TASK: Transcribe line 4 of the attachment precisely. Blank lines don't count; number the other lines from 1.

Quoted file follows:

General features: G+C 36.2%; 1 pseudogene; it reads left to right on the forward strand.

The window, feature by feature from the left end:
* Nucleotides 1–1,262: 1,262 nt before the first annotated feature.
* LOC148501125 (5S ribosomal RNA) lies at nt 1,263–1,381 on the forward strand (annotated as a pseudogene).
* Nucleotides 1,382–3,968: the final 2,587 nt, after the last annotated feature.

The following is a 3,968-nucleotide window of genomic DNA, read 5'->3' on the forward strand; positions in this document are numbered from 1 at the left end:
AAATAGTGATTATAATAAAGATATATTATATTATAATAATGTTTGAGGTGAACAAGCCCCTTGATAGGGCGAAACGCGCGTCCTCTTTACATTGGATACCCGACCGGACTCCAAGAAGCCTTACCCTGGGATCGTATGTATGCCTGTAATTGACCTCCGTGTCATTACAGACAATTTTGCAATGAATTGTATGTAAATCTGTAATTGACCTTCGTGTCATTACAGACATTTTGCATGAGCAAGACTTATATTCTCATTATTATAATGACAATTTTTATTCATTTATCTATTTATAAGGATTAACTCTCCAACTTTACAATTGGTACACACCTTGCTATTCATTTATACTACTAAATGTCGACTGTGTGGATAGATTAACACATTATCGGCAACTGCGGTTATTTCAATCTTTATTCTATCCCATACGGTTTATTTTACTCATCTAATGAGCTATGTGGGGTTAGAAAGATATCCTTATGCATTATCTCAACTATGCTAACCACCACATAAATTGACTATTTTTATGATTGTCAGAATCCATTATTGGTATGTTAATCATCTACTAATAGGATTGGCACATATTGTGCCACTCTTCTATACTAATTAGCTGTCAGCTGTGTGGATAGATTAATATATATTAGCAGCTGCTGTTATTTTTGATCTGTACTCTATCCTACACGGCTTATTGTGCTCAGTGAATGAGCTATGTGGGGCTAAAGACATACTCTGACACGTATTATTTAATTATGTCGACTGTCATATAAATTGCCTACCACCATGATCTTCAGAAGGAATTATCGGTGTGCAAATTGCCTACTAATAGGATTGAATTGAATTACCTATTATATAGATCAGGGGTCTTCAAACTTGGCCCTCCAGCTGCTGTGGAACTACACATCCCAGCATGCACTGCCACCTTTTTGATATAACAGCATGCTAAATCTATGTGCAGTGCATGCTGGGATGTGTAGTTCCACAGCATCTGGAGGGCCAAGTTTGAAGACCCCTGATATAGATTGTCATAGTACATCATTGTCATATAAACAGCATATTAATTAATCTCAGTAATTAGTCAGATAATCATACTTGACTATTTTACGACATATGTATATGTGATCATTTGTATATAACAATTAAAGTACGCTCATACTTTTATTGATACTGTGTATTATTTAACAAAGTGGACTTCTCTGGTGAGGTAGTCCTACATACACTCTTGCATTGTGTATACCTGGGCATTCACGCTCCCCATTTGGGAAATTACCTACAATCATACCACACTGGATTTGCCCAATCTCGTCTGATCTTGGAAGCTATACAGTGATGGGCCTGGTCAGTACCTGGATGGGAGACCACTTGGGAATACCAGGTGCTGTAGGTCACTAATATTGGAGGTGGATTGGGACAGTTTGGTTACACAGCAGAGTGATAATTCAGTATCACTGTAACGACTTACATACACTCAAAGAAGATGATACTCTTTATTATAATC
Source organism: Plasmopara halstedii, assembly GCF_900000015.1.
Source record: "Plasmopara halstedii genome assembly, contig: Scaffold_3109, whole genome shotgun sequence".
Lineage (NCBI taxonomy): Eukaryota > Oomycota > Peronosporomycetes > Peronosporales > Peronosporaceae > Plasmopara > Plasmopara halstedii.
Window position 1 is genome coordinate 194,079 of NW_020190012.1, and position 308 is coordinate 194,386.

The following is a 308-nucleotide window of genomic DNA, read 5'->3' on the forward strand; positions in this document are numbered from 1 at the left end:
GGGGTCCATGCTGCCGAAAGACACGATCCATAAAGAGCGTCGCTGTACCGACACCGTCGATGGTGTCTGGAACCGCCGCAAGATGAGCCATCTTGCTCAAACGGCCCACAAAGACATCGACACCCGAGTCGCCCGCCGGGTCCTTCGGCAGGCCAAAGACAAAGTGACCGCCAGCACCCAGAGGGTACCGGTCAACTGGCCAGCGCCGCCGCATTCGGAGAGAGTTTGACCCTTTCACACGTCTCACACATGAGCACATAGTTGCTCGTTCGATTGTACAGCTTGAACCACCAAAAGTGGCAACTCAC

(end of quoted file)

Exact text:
* LOC148501125 (5S ribosomal RNA) lies at nt 1,263–1,381 on the forward strand (annotated as a pseudogene).